What Secrets Is The Vatican Hiding?

Vatican City: 1 OF 3 CITY STATES

Officially Vatican City State or the State of Vatican City is a country located within the city of Rome. With an area of approximately 44 hectares (110 acres), and a population of 1,000, it is the smallest state in the world by both area and population. However, formally it is not sovereign, with sovereignty being held by the Holy See.


Vatican City

The name Vatican City was first used in the Lateran Treaty, signed on 11 February 1929, which established the modern city-state. The name is taken from Vatican Hill, the geographic location of the state. “Vatican” is derived from the name of an Etruscan settlement, an Etruscan settlementVatica or Vaticum meaning garden, located in the general area the Romans called vaticanus ager, “Vatican territory”.

The official Italian name of the city is Città del Vaticano or, more formally, Stato della Città del Vaticano, meaning “Vatican City State”. Although the Holy See (which is distinct from the Vatican City) and the Catholic Church use Ecclesiastical Latin in official documents, the Vatican City officially uses Italian. The Latin name is Status Civitatis Vaticanæ; this is used in official documents by not just the Holy See, but in most official Church and Papal documents.

The name “Vatican” was already in use in the time of the Roman Republic for a marshy area on the west bank of the Tiber across from the city of Rome. Under the Roman Empire, many villas were constructed there, after Agrippina the Elder (14 BC – 18 October AD 33) drained the area and laid out her gardens in the early 1st century AD. In AD 40, her son, Emperor Caligula (31 August AD 12–24 January AD 41; r. 37–41) built in her gardens a circus for charioteers (AD 40) that was later completed by Nero, the Circus Gaii et Neronis, usually called, simply, the Circus of Nero.

Even before the arrival of Christianity, it is supposed that this originally uninhabited part of Rome (the ager vaticanus) had long been considered sacred, or at least not available for habitation. A shrine dedicated to the Phrygian goddess Cybele and her consort Attis remained active long after the Constantinian Basilica of St. Peter was built nearby.

The particularly low quality of Vatican water, even after the reclamation of the area, was commented on by the poet Martial (40 – between 102 and 104 AD). Tacitus wrote, that in AD 69, the Year of the Four Emperors, when the northern army that brought Vitellius to power arrived in Rome, “a large proportion camped in the unhealthy districts of the Vatican, which resulted in many deaths among the common soldiery; and the Tiber being close by, the inability of the Gauls and Germans to bear the heat and the consequent greed with which they drank from the stream weakened their bodies, which were already an easy prey to disease”.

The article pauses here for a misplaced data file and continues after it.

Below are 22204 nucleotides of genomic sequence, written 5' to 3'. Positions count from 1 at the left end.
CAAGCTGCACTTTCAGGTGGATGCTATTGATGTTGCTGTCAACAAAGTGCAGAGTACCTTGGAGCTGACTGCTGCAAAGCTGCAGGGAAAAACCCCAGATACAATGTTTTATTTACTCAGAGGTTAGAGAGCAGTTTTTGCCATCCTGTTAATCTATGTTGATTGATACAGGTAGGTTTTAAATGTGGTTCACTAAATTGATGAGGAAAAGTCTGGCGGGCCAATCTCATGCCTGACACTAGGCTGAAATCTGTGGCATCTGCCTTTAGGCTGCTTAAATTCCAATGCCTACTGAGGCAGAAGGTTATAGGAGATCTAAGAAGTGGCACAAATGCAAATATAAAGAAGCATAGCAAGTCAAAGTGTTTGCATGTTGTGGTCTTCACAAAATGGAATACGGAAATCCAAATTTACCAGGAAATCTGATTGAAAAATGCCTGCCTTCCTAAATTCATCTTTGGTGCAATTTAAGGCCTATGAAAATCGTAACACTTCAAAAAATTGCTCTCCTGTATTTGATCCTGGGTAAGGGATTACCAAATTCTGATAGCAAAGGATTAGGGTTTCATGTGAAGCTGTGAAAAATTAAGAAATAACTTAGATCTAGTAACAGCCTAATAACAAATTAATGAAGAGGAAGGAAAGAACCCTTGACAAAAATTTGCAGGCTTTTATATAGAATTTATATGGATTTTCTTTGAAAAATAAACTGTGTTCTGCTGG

The Vatican Obelisk was originally taken by Caligula from Heliopolis in Egypt to decorate the spin of his circus and is thus its last visible remnant. This area became the site of martyrdom of many Christians after the Great Fire of Rome in AD 64. Ancient tradition holds that it was in this circus that Saint Peter was crucified upside-down.



Opposite the circus was a cemetery separated by the Via Cornelia. Funeral monuments and mausoleums and small tombs as well as altars to pagan gods of all kinds of polytheistic religions were constructed lasting until before the construction of the Constantinian Basilica of St. Peter’s in the first half of the 4th century. Remains of this ancient necropolis were brought to light sporadically during renovations by various popes throughout the centuries, increasing in frequency during the Renaissance until it was systematically excavated by orders of Pope Pius XII from 1939 to 1941. The Constantinian basilica was built in 326 over what was believed to be the tomb of Saint Peter, buried in that cemetery.

From then on, the area became more populated in connection with activity at the basilica. A palace was constructed nearby as early as the 5th century during the pontificate of Pope Symmachus (reigned 498–514).



i∀monǝ

Independent Researcher.

1 Response

  1. sherry.putnam.73 says:

    Significant changes to the city took place after Julius II became pope in 1503. Julius commissioned Michelangelo to paint the Sistine Chapel ceiling in 1508, and tapped architect Donato Bramante design the Belvedere Courtyard. The pontiff also elected to tear down the 1,200-year-old St. Peter’s Basilica and have Bramante build a new one in its place.

    The death of Julius in 1513 and Bramante the following year led to a decades-long dispute over how to continue the project, until Michelangelo ended the deadlock in 1547 with his choice to follow Bramante’s original design. Giacomo della Porta completed St. Peter’s celebrated dome in 1590, and work on the grand structure finally finished in 1626. Measuring 452 feet tall and encompassing 5.7 acres, the new St. Peter’s stood as the world’s biggest church until the completion of the Ivory Coast’s Basilica of Our Lady of Peace of Yamoussoukro in 1989.

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